Loans to the power sector from commercial banks currently stand at about N819.97 billion as of the third quarter of 2021 as banks are already warning that the loans from the sector could increase the risk for these banks.

The National Bureau of Statistics, NBS, had said the non-performing loans in the power sector stood at N33.22 billion at the end of 2020, out of N1.23 trillion NPLs recorded by banks.

While the financial crisis, especially unpaid debt had led to rancorous development at the Abuja Electricity Distribution Company, the CBN had reported that the combined indebtedness of power firms in the country currently stands at about N820 billion.

In October last year, the Presidential Power Sector Working Group said: “Through the collection discipline via CBN there is full visibility to DisCos collections. Collections over the past six months have stabilized at between N57 to N65 billion.”

Between July to December 2020, industry statistics showed that electricity market revenue grew by 10.55 per cent to N272.47 billion.

In the same period in 2019, the revenue was N246.46. The development was then linked to the imposition of restrictions on revenue collection bank accounts of DISCOs.

Special Assistant to the President on Infrastructure, Ahmed Zakari said that the account escrow led to a significant increase in the upstream remittance from discos to NBET/TCN.

According to him, these remittances have increased by over 100 per cent which has aided the liquidity flows to enable operations of the generation companies and TCN.

“The visibility provided by the escrow system has also aided NERC’s regulatory oversight of the DISCOs while also providing data which is being used to independently evaluate sector performance and impact of various interventions being embarked on in the sector,” Zakari said.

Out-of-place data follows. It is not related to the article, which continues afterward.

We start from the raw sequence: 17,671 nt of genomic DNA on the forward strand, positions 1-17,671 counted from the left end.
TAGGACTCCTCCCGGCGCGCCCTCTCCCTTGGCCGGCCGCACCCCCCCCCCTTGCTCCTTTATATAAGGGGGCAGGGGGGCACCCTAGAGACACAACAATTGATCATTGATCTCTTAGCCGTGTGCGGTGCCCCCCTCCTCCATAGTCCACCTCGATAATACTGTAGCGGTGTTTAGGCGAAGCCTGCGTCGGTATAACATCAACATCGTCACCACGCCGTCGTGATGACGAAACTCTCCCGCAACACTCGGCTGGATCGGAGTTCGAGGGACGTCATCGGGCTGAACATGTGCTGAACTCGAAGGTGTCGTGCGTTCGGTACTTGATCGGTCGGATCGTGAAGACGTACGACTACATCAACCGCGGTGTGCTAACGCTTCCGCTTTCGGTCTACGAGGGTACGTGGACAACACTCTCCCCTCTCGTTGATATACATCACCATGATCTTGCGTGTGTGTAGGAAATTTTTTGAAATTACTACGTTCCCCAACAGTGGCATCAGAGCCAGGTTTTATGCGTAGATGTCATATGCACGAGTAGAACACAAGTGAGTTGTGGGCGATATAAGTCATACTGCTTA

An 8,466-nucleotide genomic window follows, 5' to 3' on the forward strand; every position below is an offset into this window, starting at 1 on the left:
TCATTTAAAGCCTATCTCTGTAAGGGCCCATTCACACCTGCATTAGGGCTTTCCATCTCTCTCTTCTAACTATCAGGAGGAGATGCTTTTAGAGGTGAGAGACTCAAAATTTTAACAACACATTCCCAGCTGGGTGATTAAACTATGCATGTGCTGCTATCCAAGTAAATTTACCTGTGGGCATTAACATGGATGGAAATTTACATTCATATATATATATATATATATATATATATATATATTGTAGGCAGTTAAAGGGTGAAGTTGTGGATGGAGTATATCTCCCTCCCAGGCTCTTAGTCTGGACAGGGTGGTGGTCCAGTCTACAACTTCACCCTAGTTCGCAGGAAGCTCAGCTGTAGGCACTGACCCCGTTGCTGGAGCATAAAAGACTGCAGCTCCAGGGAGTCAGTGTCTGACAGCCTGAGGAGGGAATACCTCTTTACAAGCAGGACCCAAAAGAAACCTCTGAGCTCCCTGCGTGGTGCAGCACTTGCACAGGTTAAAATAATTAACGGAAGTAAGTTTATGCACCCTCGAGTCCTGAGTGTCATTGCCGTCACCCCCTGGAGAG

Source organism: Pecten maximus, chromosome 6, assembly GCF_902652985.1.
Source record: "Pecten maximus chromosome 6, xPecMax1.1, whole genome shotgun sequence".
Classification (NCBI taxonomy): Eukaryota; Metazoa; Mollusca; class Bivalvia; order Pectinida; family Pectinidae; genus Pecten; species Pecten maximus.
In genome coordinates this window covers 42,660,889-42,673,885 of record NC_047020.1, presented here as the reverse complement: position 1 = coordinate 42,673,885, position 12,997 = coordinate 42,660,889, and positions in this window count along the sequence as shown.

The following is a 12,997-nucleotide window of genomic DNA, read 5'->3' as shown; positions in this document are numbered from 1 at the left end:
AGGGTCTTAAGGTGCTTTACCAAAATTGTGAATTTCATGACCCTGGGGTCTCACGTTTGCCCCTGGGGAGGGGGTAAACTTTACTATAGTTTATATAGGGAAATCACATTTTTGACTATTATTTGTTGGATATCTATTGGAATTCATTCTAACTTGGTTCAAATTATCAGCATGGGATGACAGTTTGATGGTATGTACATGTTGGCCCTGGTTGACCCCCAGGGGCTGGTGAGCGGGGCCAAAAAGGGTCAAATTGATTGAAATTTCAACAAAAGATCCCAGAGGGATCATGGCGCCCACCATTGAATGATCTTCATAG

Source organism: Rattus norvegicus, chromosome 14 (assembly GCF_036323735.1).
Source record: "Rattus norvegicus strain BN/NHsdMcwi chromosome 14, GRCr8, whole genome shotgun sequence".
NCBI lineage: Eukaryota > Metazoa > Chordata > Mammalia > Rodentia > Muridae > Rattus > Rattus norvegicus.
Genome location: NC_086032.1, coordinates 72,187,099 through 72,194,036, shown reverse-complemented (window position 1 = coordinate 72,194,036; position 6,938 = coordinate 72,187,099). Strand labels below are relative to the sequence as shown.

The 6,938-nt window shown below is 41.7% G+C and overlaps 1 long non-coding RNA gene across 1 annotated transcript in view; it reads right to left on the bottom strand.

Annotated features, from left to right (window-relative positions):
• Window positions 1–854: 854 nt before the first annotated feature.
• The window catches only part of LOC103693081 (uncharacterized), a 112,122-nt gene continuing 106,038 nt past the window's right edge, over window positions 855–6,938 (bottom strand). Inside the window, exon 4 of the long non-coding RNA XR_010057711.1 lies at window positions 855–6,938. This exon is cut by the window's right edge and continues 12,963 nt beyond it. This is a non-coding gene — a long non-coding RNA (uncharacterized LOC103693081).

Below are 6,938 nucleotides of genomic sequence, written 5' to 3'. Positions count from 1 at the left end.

Oni who is also an Energy Partner at Bloomfield Law Practice noted that, “In summary, the issues are the Discos not improving the quality of the facilities they acquired.

“Many are several decades old transmission infrastructure needing upgrade by the government to be able to do more than the bandied 7,000mw.

“NERC needs to enforce its rules, standards and performance obligations of the Discos, including metering obligations. Consumers need to stop electricity theft, the legislature needs to pass strong laws against electricity theft and enforcement of same taken seriously. There was need to test the tariff structure and rates for sufficiency.”

 In addition, a source from NERC, noted that the gains in the revenue may remain elusive if it doesn’t translate to improved operations of the DisCos.

According to him, “I don’t think it has significantly improved power supply to homes and businesses,” adding that the purpose of the escrow was to enable the CBN to recover its fund so that it is not frittered away or used by the DisCos to finance their investment.

He said: “The CBN intervention is special funding to deal with liquidity crisis and legacy debt in the sector.

“It was supposed to be repaid but through a convenient process that will not adversely affect DisCos’ investment plans.

“The gains are twofold: whether CBN is getting repayment as and when due. I think through the escrow the CBN can guarantee itself repayment.”

Vanguard News